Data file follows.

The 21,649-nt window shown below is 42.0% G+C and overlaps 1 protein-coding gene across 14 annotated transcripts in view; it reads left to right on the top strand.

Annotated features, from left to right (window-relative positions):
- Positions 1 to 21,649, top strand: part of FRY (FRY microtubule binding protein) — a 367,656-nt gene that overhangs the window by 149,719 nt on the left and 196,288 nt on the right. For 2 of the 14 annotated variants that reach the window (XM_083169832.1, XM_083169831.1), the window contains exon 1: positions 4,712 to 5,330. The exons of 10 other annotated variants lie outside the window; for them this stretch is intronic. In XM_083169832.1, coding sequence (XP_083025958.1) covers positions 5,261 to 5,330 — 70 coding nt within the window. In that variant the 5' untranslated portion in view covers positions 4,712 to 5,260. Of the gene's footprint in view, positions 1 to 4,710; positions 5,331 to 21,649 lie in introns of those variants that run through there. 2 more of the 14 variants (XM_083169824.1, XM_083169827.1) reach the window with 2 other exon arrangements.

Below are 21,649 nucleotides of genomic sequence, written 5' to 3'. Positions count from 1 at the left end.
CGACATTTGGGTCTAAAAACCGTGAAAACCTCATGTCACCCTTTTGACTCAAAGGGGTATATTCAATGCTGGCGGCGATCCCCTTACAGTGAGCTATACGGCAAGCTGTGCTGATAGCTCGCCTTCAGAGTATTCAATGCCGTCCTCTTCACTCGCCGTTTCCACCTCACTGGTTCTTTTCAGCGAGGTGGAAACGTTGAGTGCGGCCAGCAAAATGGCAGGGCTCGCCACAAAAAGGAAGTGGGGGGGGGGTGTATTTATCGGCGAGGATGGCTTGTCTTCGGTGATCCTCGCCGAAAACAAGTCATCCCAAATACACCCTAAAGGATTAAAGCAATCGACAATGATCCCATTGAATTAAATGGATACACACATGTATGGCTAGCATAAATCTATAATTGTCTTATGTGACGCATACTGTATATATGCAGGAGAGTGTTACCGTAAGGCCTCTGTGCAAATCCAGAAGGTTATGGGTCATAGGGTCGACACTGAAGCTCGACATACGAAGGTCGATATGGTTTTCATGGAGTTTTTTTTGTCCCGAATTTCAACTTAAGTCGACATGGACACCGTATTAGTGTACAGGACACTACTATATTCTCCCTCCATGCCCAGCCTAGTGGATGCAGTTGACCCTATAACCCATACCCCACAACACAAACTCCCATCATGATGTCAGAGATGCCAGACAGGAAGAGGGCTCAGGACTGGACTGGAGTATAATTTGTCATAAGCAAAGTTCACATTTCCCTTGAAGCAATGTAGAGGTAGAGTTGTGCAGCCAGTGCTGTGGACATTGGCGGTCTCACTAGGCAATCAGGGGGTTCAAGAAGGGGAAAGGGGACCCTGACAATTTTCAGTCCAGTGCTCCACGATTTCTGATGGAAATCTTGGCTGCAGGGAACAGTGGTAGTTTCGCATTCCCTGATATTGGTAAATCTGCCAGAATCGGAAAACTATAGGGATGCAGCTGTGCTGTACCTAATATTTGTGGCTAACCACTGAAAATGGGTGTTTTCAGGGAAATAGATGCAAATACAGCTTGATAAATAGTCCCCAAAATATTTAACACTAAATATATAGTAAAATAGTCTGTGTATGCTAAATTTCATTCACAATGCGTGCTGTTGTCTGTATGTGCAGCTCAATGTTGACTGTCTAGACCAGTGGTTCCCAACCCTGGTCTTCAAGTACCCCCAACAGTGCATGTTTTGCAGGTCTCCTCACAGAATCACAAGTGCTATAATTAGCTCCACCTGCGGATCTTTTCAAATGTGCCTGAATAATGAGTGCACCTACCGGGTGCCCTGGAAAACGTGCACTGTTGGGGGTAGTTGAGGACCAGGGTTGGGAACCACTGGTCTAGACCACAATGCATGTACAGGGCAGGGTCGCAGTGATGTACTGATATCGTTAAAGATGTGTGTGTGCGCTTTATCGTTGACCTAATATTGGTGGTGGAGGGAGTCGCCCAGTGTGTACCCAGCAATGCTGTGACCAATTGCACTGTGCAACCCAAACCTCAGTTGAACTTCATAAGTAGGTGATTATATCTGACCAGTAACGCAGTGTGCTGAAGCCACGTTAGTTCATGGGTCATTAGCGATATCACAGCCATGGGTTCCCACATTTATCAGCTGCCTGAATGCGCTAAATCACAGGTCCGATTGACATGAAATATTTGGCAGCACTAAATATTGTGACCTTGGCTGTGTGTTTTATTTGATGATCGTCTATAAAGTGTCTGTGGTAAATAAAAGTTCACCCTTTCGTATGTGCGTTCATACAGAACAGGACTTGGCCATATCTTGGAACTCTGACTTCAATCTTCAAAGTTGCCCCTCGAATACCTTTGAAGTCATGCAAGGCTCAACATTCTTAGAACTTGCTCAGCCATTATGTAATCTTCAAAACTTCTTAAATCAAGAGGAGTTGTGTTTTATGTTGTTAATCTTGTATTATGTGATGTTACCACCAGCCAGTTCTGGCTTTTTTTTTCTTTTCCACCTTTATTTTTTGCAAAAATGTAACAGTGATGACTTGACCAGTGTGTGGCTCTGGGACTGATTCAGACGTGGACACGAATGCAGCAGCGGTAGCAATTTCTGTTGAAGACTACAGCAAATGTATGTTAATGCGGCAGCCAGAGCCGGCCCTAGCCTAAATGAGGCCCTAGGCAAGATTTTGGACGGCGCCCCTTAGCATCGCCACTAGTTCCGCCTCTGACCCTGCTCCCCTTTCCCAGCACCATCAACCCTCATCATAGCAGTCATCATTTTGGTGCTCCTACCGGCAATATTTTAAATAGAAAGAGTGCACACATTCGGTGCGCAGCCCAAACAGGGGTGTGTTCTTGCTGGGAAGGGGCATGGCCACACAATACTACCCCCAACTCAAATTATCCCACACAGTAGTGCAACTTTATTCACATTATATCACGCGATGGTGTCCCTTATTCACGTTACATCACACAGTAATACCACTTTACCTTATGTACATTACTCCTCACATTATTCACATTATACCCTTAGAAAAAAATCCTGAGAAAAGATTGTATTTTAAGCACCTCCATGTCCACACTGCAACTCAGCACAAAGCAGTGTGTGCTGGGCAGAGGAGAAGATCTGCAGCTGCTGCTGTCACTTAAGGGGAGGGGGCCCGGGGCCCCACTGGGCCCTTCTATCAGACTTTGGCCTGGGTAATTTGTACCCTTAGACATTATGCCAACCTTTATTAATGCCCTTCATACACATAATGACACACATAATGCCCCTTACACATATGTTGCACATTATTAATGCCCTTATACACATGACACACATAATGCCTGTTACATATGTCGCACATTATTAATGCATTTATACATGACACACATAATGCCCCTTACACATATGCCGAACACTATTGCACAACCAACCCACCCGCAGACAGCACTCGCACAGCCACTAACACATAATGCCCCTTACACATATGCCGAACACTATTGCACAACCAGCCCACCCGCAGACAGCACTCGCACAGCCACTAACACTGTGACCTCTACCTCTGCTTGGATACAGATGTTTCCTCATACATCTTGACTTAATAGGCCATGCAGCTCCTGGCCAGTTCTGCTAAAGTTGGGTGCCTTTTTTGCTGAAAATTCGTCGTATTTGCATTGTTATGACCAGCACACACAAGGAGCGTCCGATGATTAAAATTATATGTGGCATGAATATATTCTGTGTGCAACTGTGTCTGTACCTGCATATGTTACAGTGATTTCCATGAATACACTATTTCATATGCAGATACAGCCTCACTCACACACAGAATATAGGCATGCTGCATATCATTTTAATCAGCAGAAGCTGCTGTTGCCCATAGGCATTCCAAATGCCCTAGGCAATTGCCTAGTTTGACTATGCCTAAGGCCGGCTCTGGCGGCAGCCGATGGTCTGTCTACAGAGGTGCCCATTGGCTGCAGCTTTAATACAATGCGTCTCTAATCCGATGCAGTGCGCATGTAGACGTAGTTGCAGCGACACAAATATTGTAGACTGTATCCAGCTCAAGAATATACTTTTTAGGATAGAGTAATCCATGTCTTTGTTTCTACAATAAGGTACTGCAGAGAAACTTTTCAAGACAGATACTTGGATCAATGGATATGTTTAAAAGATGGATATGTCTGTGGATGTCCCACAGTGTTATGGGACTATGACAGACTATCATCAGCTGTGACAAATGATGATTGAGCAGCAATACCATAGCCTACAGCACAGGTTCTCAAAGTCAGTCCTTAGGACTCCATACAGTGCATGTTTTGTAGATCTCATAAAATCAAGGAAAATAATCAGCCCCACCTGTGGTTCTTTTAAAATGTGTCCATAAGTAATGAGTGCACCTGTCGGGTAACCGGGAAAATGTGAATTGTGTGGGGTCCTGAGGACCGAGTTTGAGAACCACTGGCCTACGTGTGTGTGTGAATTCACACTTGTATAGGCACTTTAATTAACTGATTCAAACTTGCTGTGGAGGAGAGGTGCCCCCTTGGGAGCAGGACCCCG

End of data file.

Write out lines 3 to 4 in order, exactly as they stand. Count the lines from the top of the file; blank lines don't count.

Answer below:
- Positions 1 to 21,649, top strand: part of FRY (FRY microtubule binding protein) — a 367,656-nt gene that overhangs the window by 149,719 nt on the left and 196,288 nt on the right. For 2 of the 14 annotated variants that reach the window (XM_083169832.1, XM_083169831.1), the window contains exon 1: positions 4,712 to 5,330. The exons of 10 other annotated variants lie outside the window; for them this stretch is intronic. In XM_083169832.1, coding sequence (XP_083025958.1) covers positions 5,261 to 5,330 — 70 coding nt within the window. In that variant the 5' untranslated portion in view covers positions 4,712 to 5,260. Of the gene's footprint in view, positions 1 to 4,710; positions 5,331 to 21,649 lie in introns of those variants that run through there. 2 more of the 14 variants (XM_083169824.1, XM_083169827.1) reach the window with 2 other exon arrangements.

Below are 21,649 nucleotides of genomic sequence, written 5' to 3'. Positions count from 1 at the left end.